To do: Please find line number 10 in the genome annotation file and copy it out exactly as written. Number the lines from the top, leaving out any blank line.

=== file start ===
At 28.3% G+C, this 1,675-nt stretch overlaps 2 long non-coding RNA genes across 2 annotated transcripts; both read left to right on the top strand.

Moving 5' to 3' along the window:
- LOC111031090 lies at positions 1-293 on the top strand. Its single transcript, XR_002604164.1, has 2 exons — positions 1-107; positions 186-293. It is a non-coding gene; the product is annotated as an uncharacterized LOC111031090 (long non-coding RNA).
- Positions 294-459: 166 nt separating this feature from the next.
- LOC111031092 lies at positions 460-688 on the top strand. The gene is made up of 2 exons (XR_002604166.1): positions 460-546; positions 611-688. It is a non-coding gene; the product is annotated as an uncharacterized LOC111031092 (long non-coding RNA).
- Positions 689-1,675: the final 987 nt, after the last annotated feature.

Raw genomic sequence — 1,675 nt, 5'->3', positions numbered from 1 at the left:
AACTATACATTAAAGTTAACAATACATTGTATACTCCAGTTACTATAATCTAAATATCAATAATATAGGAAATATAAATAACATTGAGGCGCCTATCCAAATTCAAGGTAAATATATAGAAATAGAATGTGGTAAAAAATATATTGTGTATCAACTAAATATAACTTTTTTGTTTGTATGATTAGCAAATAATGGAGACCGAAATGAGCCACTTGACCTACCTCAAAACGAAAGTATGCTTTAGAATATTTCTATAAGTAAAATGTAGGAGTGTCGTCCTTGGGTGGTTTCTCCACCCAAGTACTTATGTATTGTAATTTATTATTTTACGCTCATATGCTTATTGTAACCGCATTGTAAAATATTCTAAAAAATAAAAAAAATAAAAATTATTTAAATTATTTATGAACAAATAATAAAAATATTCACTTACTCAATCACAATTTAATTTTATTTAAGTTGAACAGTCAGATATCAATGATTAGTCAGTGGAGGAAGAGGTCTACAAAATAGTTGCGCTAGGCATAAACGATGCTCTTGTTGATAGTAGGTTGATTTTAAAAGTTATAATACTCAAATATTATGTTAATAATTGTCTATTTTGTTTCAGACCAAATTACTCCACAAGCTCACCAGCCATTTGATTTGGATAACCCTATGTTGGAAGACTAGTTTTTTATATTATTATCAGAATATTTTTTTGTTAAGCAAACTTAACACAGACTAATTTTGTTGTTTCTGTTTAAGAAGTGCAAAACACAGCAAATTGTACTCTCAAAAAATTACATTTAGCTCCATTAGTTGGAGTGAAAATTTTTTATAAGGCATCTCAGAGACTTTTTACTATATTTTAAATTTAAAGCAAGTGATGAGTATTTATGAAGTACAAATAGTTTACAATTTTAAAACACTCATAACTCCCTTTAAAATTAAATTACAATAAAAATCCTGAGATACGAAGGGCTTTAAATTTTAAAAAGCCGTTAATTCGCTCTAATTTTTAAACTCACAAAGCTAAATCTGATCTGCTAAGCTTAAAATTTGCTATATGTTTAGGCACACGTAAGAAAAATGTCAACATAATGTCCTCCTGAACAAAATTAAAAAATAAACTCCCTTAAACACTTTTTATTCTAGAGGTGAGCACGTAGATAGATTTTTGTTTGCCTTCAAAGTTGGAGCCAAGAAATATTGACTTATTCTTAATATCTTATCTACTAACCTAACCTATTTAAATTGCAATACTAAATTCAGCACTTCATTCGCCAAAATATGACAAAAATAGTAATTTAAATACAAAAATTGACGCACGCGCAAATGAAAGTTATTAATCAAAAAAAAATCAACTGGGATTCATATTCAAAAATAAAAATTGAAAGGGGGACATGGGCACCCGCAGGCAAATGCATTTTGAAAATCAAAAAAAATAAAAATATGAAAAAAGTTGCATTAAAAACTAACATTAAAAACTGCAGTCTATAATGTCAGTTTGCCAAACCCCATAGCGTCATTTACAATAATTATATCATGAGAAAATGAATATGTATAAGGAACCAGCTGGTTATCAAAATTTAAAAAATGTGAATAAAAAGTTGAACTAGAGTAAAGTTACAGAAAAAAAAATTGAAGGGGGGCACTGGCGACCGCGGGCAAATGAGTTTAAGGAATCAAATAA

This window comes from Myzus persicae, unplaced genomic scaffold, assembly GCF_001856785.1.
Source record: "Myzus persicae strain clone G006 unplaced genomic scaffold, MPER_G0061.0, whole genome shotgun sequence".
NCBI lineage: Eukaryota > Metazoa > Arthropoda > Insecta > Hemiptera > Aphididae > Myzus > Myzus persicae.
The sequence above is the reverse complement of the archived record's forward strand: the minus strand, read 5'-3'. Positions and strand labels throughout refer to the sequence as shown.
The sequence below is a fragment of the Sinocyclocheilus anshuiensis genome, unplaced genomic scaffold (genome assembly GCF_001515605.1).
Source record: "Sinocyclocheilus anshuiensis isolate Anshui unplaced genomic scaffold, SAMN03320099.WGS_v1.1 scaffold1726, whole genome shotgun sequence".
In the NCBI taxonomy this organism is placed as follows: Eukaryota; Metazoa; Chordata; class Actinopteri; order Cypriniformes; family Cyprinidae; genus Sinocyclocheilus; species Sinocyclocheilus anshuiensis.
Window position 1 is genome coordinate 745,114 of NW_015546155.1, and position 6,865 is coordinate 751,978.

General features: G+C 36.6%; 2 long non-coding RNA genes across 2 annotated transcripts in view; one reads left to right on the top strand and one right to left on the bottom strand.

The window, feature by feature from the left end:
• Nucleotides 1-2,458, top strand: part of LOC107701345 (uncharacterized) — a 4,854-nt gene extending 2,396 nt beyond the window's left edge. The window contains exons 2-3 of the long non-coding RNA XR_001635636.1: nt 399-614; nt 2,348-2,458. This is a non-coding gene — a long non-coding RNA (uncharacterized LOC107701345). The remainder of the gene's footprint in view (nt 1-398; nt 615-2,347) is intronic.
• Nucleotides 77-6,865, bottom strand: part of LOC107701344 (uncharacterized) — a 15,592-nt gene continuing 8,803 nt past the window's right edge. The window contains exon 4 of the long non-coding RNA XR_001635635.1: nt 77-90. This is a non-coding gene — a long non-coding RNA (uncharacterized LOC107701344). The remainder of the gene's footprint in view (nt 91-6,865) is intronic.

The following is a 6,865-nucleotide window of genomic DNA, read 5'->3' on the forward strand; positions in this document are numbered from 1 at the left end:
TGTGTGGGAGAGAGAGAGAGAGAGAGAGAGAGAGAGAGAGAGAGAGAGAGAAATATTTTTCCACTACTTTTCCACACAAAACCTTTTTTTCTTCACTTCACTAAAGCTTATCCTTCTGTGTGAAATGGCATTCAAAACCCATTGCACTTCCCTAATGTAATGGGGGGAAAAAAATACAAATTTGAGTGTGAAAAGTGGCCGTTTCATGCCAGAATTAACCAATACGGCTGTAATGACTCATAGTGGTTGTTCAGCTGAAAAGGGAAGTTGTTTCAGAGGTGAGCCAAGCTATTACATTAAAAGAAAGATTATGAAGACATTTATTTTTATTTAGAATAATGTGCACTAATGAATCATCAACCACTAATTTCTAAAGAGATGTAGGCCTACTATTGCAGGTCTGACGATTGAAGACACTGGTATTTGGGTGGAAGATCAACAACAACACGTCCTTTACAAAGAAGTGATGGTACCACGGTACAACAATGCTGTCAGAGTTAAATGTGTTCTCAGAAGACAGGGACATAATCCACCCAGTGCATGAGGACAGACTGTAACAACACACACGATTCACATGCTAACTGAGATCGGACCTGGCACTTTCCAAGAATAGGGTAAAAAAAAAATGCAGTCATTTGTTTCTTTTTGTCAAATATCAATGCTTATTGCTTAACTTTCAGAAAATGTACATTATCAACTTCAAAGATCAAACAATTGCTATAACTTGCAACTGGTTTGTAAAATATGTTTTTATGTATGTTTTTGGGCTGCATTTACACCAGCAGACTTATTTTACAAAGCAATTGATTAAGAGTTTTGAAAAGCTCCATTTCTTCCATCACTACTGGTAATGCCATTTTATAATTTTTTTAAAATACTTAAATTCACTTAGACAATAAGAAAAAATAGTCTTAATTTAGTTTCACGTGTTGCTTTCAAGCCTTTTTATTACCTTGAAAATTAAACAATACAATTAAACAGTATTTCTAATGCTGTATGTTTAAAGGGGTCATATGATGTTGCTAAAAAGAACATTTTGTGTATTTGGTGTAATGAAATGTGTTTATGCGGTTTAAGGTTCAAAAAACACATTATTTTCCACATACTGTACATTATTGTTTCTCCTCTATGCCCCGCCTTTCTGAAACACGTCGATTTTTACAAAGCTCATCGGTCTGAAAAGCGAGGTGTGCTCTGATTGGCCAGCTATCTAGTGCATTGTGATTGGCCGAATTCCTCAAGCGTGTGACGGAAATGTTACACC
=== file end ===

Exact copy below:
Source record: "Myzus persicae strain clone G006 unplaced genomic scaffold, MPER_G0061.0, whole genome shotgun sequence".